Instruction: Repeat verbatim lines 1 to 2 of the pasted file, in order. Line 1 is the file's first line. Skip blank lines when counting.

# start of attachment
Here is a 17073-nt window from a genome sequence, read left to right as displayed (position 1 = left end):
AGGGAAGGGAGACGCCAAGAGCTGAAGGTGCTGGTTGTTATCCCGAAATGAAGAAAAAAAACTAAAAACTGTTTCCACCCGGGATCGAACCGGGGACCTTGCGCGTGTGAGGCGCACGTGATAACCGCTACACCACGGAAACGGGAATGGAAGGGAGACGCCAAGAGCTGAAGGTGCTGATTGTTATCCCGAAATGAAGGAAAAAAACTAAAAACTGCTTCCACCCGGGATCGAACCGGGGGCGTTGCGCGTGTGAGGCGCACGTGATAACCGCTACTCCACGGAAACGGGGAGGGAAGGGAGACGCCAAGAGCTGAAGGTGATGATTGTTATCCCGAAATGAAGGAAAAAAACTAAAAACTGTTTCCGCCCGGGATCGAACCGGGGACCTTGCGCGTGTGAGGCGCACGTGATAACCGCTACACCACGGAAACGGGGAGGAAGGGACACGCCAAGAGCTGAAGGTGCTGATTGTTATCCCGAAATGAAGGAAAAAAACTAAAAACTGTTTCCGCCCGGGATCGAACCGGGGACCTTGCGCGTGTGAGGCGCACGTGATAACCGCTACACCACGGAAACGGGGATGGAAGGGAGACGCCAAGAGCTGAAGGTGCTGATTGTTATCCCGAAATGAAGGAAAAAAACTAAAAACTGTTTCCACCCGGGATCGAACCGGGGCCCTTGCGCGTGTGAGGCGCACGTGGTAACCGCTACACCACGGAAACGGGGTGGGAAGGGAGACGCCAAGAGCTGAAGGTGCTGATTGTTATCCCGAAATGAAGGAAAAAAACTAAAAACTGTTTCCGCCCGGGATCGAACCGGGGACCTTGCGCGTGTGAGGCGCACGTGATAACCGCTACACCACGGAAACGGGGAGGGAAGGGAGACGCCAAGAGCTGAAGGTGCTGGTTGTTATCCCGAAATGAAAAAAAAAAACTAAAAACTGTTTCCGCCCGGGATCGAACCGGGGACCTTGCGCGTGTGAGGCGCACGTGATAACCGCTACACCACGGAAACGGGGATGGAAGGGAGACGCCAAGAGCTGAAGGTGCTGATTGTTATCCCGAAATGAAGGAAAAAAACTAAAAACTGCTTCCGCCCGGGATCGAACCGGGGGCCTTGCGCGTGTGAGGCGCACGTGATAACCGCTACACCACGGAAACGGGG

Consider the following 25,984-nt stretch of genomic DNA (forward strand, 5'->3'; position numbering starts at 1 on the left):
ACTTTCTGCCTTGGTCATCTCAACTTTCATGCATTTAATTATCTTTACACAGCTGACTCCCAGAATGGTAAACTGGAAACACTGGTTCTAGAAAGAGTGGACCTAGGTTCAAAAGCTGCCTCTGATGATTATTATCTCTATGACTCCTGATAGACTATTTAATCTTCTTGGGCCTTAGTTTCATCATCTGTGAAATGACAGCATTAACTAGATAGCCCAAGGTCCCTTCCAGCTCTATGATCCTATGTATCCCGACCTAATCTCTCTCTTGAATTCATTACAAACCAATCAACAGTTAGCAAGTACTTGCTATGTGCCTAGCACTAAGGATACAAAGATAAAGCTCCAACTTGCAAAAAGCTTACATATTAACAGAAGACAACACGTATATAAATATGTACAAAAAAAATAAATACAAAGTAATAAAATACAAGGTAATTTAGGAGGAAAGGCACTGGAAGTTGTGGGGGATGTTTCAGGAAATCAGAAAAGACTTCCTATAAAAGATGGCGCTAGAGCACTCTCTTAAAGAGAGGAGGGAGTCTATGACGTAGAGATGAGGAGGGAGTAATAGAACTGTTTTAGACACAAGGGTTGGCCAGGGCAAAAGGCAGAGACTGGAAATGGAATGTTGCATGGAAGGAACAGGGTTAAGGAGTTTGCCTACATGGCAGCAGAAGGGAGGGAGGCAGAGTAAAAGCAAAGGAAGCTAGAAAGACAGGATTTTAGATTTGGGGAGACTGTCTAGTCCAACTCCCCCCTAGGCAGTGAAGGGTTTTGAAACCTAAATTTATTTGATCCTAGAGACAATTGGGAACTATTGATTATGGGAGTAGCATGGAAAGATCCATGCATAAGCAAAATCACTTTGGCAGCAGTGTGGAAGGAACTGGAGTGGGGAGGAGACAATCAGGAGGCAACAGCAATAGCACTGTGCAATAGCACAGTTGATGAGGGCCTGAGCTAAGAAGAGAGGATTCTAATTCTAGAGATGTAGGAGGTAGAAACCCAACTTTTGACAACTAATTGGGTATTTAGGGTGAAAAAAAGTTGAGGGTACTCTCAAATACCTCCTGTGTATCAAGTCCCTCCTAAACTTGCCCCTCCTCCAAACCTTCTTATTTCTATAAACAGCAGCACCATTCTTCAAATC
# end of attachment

Here is a 17073-nt window from a genome sequence, read left to right as displayed (position 1 = left end):
AGGGAAGGGAGACGCCAAGAGCTGAAGGTGCTGGTTGTTATCCCGAAATGAAGAAAAAAAACTAAAAACTGTTTCCACCCGGGATCGAACCGGGGACCTTGCGCGTGTGAGGCGCACGTGATAACCGCTACACCACGGAAACGGGAATGGAAGGGAGACGCCAAGAGCTGAAGGTGCTGATTGTTATCCCGAAATGAAGGAAAAAAACTAAAAACTGCTTCCACCCGGGATCGAACCGGGGGCGTTGCGCGTGTGAGGCGCACGTGATAACCGCTACTCCACGGAAACGGGGAGGGAAGGGAGACGCCAAGAGCTGAAGGTGATGATTGTTATCCCGAAATGAAGGAAAAAAACTAAAAACTGTTTCCGCCCGGGATCGAACCGGGGACCTTGCGCGTGTGAGGCGCACGTGATAACCGCTACACCACGGAAACGGGGAGGAAGGGACACGCCAAGAGCTGAAGGTGCTGATTGTTATCCCGAAATGAAGGAAAAAAACTAAAAACTGTTTCCGCCCGGGATCGAACCGGGGACCTTGCGCGTGTGAGGCGCACGTGATAACCGCTACACCACGGAAACGGGGATGGAAGGGAGACGCCAAGAGCTGAAGGTGCTGATTGTTATCCCGAAATGAAGGAAAAAAACTAAAAACTGTTTCCACCCGGGATCGAACCGGGGCCCTTGCGCGTGTGAGGCGCACGTGGTAACCGCTACACCACGGAAACGGGGTGGGAAGGGAGACGCCAAGAGCTGAAGGTGCTGATTGTTATCCCGAAATGAAGGAAAAAAACTAAAAACTGTTTCCGCCCGGGATCGAACCGGGGACCTTGCGCGTGTGAGGCGCACGTGATAACCGCTACACCACGGAAACGGGGAGGGAAGGGAGACGCCAAGAGCTGAAGGTGCTGGTTGTTATCCCGAAATGAAAAAAAAAAACTAAAAACTGTTTCCGCCCGGGATCGAACCGGGGACCTTGCGCGTGTGAGGCGCACGTGATAACCGCTACACCACGGAAACGGGGATGGAAGGGAGACGCCAAGAGCTGAAGGTGCTGATTGTTATCCCGAAATGAAGGAAAAAAACTAAAAACTGCTTCCGCCCGGGATCGAACCGGGGGCCTTGCGCGTGTGAGGCGCACGTGATAACCGCTACACCACGGAAACGGGG